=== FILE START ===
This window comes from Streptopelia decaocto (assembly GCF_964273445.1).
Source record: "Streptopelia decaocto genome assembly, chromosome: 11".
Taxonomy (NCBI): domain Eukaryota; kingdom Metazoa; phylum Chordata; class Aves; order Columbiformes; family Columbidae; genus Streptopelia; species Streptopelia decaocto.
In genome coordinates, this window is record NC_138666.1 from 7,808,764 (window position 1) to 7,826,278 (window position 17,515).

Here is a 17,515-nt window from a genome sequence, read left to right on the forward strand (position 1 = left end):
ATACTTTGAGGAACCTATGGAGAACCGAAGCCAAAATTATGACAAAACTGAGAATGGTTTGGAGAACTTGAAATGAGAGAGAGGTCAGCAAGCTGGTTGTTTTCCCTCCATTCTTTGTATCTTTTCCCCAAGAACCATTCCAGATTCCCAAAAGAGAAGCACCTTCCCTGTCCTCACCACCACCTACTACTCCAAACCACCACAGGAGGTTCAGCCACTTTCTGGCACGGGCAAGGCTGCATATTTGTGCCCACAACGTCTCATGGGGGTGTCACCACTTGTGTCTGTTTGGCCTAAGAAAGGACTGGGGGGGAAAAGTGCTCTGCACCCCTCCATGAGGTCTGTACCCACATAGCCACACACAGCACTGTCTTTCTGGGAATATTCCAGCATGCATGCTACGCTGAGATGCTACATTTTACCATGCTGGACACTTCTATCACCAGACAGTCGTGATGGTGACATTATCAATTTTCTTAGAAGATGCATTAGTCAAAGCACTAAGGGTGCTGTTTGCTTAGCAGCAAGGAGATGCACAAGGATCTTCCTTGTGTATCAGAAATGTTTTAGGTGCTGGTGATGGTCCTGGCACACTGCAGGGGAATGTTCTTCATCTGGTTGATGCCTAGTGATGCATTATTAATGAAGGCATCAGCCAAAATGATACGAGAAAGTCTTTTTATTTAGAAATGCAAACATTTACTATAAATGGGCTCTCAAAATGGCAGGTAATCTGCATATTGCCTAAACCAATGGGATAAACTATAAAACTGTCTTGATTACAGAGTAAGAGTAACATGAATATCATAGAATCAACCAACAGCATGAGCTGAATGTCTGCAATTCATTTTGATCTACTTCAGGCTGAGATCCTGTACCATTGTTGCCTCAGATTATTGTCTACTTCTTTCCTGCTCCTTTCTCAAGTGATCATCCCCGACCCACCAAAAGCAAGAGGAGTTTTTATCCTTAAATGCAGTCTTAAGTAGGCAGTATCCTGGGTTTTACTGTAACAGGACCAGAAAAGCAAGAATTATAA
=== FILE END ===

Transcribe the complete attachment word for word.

This window comes from Streptopelia decaocto (assembly GCF_964273445.1).
Source record: "Streptopelia decaocto genome assembly, chromosome: 11".
Taxonomy (NCBI): domain Eukaryota; kingdom Metazoa; phylum Chordata; class Aves; order Columbiformes; family Columbidae; genus Streptopelia; species Streptopelia decaocto.
In genome coordinates, this window is record NC_138666.1 from 7,808,764 (window position 1) to 7,826,278 (window position 17,515).

Here is a 17,515-nt window from a genome sequence, read left to right on the forward strand (position 1 = left end):
ATACTTTGAGGAACCTATGGAGAACCGAAGCCAAAATTATGACAAAACTGAGAATGGTTTGGAGAACTTGAAATGAGAGAGAGGTCAGCAAGCTGGTTGTTTTCCCTCCATTCTTTGTATCTTTTCCCCAAGAACCATTCCAGATTCCCAAAAGAGAAGCACCTTCCCTGTCCTCACCACCACCTACTACTCCAAACCACCACAGGAGGTTCAGCCACTTTCTGGCACGGGCAAGGCTGCATATTTGTGCCCACAACGTCTCATGGGGGTGTCACCACTTGTGTCTGTTTGGCCTAAGAAAGGACTGGGGGGGAAAAGTGCTCTGCACCCCTCCATGAGGTCTGTACCCACATAGCCACACACAGCACTGTCTTTCTGGGAATATTCCAGCATGCATGCTACGCTGAGATGCTACATTTTACCATGCTGGACACTTCTATCACCAGACAGTCGTGATGGTGACATTATCAATTTTCTTAGAAGATGCATTAGTCAAAGCACTAAGGGTGCTGTTTGCTTAGCAGCAAGGAGATGCACAAGGATCTTCCTTGTGTATCAGAAATGTTTTAGGTGCTGGTGATGGTCCTGGCACACTGCAGGGGAATGTTCTTCATCTGGTTGATGCCTAGTGATGCATTATTAATGAAGGCATCAGCCAAAATGATACGAGAAAGTCTTTTTATTTAGAAATGCAAACATTTACTATAAATGGGCTCTCAAAATGGCAGGTAATCTGCATATTGCCTAAACCAATGGGATAAACTATAAAACTGTCTTGATTACAGAGTAAGAGTAACATGAATATCATAGAATCAACCAACAGCATGAGCTGAATGTCTGCAATTCATTTTGATCTACTTCAGGCTGAGATCCTGTACCATTGTTGCCTCAGATTATTGTCTACTTCTTTCCTGCTCCTTTCTCAAGTGATCATCCCCGACCCACCAAAAGCAAGAGGAGTTTTTATCCTTAAATGCAGTCTTAAGTAGGCAGTATCCTGGGTTTTACTGTAACAGGACCAGAAAAGCAAGAATTATAA